- To provide a fast and lightweight dependency injection container mechanism for creating new object instances and managing existing object instances
- To expose a compact and intuitive API for developers to use with the container
- To support a wide range of code languages, with method overrides that accept generic parameters where the language supports these
- To implement attribute-driven injection for constructors, property setters, and methods of target objects
- To provide extensibility through custom and third-party container extensions
- To provide the performance required in enterprise-level line-of-business (LOB) applications
The Unity 2.1 release contains the following main changes to the previous release (Unity 1.2 – October 2008):
- Streamlined configuration schema
- A simplified API for static factories and interception
- The capability to add interface implementation through interception
- Additional types of lifetime manager
- Deferred resolution (automatic factories)
- Bug fixes
- A reduction of the number of assemblies
For the full list of changes, please refer to the Release Notes.
For an introduction to dependency injection, see the article Inversion of Control Containers and the Dependency Injection pattern by Martin Fowler.
For information about the key features of Unity, see Unity QuickStarts. This topic demonstrates some of the key features of Unity and is a good starting point for working with Unity.
You can also use the Hands-on Labs to practice Unity capabilities in various contexts. Unity Hands-On Labs are a part of the Microsoft Enterprise Library 5.0 Hands-On Labs set and are available as a separate download.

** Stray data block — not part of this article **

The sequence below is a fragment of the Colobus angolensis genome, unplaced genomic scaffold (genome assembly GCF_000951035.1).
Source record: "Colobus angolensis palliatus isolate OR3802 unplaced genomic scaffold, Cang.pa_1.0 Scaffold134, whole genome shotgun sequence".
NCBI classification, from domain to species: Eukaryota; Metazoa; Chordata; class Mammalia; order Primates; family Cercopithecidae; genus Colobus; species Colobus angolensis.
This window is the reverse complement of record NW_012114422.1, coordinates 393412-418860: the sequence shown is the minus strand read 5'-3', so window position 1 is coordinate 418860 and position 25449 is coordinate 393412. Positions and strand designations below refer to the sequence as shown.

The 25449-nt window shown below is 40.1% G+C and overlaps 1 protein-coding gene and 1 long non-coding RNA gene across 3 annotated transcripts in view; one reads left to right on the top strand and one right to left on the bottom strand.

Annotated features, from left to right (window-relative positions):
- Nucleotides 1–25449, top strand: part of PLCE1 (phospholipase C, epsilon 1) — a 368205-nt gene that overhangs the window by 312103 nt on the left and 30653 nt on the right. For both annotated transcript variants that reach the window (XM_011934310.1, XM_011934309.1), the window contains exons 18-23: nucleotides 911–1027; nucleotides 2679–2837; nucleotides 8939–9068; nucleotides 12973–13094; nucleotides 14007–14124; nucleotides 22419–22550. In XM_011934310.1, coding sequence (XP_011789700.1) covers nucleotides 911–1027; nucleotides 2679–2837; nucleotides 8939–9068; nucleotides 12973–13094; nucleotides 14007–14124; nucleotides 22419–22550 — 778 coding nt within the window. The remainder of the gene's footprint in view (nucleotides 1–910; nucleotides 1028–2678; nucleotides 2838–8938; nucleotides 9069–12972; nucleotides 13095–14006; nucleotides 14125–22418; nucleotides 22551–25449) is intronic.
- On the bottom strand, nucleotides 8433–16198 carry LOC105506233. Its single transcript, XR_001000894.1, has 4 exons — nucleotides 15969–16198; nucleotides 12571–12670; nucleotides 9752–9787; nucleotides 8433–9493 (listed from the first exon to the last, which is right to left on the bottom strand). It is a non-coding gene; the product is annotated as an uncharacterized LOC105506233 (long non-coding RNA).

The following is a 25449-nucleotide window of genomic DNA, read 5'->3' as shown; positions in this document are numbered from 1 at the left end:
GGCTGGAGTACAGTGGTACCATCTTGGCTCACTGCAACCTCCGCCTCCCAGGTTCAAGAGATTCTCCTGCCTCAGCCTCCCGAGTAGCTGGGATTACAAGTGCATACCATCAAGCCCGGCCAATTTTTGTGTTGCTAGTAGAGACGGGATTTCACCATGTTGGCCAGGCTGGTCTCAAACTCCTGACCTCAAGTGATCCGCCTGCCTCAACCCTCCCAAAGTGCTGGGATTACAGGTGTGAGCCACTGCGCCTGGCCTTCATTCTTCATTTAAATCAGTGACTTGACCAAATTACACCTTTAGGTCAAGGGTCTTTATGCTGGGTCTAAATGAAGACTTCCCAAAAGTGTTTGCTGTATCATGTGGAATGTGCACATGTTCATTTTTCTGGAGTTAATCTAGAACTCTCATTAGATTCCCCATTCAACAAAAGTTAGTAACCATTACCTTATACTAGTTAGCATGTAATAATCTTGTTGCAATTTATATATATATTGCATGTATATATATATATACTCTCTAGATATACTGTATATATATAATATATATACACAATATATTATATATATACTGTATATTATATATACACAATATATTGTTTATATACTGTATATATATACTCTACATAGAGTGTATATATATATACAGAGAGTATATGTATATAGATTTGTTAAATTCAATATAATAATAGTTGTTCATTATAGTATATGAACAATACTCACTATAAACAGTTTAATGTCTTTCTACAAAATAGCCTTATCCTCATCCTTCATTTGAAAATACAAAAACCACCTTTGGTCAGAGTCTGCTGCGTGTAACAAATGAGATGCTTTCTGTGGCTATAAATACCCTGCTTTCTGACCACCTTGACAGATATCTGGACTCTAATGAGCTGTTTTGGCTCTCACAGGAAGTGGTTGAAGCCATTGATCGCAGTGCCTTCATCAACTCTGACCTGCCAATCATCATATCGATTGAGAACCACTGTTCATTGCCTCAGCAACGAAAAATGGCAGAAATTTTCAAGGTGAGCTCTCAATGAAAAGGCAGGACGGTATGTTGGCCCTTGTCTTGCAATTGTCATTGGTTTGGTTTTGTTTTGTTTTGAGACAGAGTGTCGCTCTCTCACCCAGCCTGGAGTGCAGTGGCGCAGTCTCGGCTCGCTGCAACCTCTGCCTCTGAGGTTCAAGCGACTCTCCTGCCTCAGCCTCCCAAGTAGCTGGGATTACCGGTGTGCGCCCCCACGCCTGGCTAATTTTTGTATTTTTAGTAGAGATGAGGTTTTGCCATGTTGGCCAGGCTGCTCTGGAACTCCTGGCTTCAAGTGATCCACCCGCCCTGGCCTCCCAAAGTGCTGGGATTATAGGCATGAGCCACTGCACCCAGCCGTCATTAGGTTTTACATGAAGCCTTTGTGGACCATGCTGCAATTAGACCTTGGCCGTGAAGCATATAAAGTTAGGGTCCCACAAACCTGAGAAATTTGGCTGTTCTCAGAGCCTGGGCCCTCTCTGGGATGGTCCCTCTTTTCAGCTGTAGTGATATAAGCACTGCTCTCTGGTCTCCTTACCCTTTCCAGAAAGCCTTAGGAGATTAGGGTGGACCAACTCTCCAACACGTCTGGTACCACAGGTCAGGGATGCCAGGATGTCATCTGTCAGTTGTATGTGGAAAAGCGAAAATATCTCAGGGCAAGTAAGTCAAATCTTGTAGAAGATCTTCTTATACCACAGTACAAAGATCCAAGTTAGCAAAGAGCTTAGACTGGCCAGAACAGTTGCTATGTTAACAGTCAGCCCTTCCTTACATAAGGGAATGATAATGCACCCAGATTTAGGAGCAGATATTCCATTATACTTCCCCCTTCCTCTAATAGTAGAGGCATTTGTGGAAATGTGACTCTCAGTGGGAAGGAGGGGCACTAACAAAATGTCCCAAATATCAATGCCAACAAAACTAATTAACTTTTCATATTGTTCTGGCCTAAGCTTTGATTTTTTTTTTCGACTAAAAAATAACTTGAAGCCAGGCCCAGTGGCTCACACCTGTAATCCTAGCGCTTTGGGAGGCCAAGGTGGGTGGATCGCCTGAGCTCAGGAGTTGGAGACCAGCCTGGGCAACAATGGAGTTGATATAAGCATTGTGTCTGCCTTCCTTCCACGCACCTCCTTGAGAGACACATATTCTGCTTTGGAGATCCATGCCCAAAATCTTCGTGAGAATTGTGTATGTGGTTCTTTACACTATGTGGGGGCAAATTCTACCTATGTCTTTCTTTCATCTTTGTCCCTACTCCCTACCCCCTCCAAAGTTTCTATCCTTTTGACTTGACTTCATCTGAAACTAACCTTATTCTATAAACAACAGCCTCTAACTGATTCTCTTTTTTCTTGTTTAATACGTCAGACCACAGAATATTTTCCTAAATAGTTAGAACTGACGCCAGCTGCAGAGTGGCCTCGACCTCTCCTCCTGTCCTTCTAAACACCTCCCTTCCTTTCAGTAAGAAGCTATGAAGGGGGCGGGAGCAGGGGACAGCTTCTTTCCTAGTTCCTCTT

Unity, like many patterns & practices deliverables, is associated with a community site. On this community site, you can post questions, provide feedback, or connect with other users to share ideas. Community members can also help Microsoft plan and test future releases of Unity, and download additional content such as extensions and training material.
Feedback and Support
Questions? Comments? Suggestions? To provide feedback about Unity, or to get help with any problems, visit the Unity Community site. The message board on the community site is the preferred feedback and support channel because it allows you to share your ideas, questions, and solutions with the entire community. Unity is a guidance offering, designed to be reused, customized, and extended. Code-based guidance is shipped "as is" and without warranties. Customers can obtain support through Microsoft Premier Support Services for a fee, but the code is considered by Microsoft support staff as user-written.
- Microsoft Unity Container Home Page
- Microsoft Enterprise Library Home Page
- Microsoft Enterprise Library 5.0